Fast and accurate shooting with a handgun requires a stable shooting stance. The stance must allow for proper sight alignment, mobility, and recoil management. There are a number of stances that can do that, but there’s no “one-size-fits-all” solution—or is there? This article delves into the pros and cons of popular shooting stances and ends with a video of World Champion Pistol Shooter Doug Koenig giving you his take on the best stance for handguns.
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When I was looking for my first self-defense pistol, I surveyed law enforcement. SIG Sauer ranked well among law enforcement as a personal choice. This was a couple decades ago and at the time, the SIG P226 or P228 topped many officers list. The only handgun I regularly heard LEOs state they would (or had) traded their SIG for was the HK USP—they were that good. Technology, trends, and attitudes have changed considerably in the last 20 or so years, but Heckler & Koch’s quality remains a top contender with the HK VP9.
The handgun is the weapon of opportunity carried with us at all times to take charge of a situation that threatens our lives or the safety of loved ones. I think that we have to look to the counter sniper or hunter who takes a single, well-placed shot, and makes a hit by taking his time in a hurry. Of course, personal defense is different and the reactive nature of the problem requires speed. However, speed is worthless without accuracy.
Many of us use a match grade pistol—the IDPA gun or the IPSC gun—for home defense. The reasons are simple. The pistol is accurate, easy to use well, and one that we are likely most familiar with. The pistol may have fired many thousands of rounds without a failure. When it has needed new guns springs, or a magazine has failed, it has been at a high round count. But then you say the authorities on personal defense say you should never carry a modified gun for personal defense. What’s the answer?
Whether you believe the anti gunners are uninformed, misinformed, or simply dishonest brokers of the facts, there are still a few gun control myths that are mind boggling to the point you’d wonder how they can even exist at all. In this top 5 list, The Shooter’s Log will cover the ones we considered the wackiest, however, you are free to disagree or pile on a few favorites of your own.
Despite what Joe Biden said when he recklessly recommended grabbing a double barrel shotgun and firing it in the air to scare off a would-be bad guy, warning shots only serve two purposes—getting you killed or killing the unlucky recipient of a stray bullet that should never have been fired in the first place.
Just because it is the holidays, does not mean we can let our guard down. In fact, traveling to areas you are not as familiar with, crowded shopping malls, or on significant holidays all raise the threat from the everyday criminal as well as the lone wolf attacker. As a result, sadly, we need to be more vigilant and ready to take responsibility for our own safety more than ever. However, crossing state lines could land you an invite for Christmas dinner in the pokey. Here’s a list of the top five states to avoid while carrying with firearms, along with a handful of (dis)honorable mentions.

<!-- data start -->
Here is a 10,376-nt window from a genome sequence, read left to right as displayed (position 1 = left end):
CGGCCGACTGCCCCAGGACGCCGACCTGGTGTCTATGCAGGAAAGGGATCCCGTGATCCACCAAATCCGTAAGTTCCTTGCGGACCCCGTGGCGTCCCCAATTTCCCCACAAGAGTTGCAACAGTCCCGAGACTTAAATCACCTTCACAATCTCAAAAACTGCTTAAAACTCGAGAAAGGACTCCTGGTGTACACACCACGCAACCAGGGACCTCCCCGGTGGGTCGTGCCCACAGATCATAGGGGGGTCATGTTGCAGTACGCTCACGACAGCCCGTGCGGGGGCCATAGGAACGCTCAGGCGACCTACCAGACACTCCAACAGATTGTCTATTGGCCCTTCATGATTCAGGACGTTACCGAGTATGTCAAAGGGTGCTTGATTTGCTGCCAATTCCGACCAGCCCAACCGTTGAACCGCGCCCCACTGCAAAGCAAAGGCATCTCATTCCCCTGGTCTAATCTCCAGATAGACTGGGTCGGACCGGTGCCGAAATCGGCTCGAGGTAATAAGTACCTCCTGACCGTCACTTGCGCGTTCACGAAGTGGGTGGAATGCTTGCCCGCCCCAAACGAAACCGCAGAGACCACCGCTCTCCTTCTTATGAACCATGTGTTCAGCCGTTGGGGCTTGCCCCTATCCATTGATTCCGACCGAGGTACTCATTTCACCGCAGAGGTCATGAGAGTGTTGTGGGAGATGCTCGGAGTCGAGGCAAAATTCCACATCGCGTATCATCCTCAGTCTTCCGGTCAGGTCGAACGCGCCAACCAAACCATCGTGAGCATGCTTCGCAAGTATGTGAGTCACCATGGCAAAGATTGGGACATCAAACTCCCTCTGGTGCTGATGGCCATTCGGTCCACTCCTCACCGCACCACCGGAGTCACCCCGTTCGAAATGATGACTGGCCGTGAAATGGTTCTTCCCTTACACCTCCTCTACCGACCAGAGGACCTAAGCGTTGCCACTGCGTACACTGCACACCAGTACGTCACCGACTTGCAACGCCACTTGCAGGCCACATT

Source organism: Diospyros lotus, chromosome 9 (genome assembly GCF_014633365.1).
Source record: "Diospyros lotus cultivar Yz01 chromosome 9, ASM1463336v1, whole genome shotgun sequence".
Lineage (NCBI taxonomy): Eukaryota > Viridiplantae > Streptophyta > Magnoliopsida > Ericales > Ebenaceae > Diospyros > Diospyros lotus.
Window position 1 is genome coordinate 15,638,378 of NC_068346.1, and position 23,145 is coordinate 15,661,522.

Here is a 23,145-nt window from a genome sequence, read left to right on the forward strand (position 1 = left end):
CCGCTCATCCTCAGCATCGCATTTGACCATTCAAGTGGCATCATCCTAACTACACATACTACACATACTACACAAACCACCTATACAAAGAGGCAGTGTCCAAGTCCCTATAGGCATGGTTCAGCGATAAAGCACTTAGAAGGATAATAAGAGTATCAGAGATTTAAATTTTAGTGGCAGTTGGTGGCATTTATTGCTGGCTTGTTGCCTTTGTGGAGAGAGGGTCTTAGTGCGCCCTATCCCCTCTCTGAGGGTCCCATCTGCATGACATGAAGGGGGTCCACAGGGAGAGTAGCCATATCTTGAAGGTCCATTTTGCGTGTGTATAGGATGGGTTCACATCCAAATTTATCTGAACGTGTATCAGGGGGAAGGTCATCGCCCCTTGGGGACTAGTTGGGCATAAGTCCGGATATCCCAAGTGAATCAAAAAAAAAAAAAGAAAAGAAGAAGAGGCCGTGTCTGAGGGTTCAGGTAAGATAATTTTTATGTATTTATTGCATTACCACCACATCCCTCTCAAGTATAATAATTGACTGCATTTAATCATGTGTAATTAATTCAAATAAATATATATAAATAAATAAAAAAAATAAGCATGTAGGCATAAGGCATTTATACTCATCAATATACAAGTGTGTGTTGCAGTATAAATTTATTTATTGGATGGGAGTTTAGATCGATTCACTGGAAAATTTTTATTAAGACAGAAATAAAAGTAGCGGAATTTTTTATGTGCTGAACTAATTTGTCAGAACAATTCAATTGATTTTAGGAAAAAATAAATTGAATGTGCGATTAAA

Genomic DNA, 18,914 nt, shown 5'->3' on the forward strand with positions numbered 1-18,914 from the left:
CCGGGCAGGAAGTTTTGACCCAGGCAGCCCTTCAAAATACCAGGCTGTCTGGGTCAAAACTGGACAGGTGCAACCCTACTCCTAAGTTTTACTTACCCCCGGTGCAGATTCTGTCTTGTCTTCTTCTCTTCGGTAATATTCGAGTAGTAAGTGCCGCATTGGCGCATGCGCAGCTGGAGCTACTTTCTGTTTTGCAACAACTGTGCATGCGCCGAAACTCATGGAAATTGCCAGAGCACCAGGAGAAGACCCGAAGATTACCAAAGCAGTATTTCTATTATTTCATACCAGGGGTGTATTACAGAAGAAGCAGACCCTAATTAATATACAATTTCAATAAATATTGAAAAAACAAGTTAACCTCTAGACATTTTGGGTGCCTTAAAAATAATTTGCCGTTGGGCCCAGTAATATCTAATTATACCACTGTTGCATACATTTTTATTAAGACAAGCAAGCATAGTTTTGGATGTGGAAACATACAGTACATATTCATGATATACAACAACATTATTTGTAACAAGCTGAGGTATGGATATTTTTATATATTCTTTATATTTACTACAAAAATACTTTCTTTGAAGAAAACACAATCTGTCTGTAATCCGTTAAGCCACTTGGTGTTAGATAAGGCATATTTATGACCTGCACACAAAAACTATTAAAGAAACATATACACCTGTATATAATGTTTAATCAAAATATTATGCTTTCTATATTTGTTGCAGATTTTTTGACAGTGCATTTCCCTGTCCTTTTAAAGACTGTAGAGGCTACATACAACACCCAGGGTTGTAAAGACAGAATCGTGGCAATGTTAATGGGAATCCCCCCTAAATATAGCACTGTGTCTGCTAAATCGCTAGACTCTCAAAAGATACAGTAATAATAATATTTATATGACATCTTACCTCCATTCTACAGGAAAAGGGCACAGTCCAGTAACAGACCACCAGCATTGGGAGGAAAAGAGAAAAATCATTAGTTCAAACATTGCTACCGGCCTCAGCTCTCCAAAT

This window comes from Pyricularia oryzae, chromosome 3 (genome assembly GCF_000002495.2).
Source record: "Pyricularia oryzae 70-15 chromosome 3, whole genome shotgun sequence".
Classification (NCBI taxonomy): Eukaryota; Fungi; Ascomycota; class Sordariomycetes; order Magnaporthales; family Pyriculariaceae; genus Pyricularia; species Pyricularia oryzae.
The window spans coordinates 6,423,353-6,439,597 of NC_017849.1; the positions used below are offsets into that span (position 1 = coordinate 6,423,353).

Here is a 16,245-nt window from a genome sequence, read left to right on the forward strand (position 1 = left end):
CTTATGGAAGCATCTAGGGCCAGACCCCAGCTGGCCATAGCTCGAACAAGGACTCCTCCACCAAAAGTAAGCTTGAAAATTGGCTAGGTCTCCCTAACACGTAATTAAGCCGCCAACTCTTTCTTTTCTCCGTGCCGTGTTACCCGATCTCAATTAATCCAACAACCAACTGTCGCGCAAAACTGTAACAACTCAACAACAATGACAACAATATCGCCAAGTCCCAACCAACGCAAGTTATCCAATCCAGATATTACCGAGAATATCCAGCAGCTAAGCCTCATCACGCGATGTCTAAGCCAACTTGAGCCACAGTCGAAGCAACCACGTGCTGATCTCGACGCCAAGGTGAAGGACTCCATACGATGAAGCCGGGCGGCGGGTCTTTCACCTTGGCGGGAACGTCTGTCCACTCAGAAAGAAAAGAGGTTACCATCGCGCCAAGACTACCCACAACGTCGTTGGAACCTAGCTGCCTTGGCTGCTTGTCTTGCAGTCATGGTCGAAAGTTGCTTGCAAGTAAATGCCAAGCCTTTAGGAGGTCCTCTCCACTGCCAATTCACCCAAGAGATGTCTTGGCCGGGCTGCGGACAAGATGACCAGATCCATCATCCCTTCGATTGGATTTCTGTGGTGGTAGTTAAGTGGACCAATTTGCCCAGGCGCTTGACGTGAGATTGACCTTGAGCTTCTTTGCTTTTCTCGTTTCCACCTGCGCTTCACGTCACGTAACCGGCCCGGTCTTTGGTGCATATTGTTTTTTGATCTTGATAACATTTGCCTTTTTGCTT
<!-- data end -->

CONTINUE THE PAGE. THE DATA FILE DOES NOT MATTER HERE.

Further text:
The reason most start carrying a concealed weapon is self-protection, with the protection of those around you as a close second. When those around you are your loved ones, and the people whose lives or health is being threatened, it is a fairly easy decision of when to get involved. However, when the threat is merely in your vicinity, or the threat is too strangers, the decision becomes much more blurry. This is true in the individual’s mind and the mind of the courts or legal letter of the law. Watch the video for insights as to if, and when, you should get involved.
The story of handguns and how they work is very interesting but may also be frustrating to the beginner. Some definitions are stretched by the makers. As an example quite a few handguns cloud the definition of double action or double action only operation. Understanding how a pistol operates is an important part of the selection process when choosing a handgun. This article details the action and how the trigger action affects performance and handling.
The clock is ticking on the 2017 legislative year. We have made a lot of progress toward National Concealed Carry Reciprocity, but have made it across the line just yet. The NRA and like-minded Second Amendment advocate groups are doing their part, but also issuing calls to action for responsible gun owners to ensure that they protect and expand the right to keep and bear arms. The goal is to get them to cosponsor and support the passage of S.446 – the Constitutional Concealed Carry Reciprocity Act of 2017, in the Senate and H.R.38 – the Concealed Carry Reciprocity Act of 2017, in the House.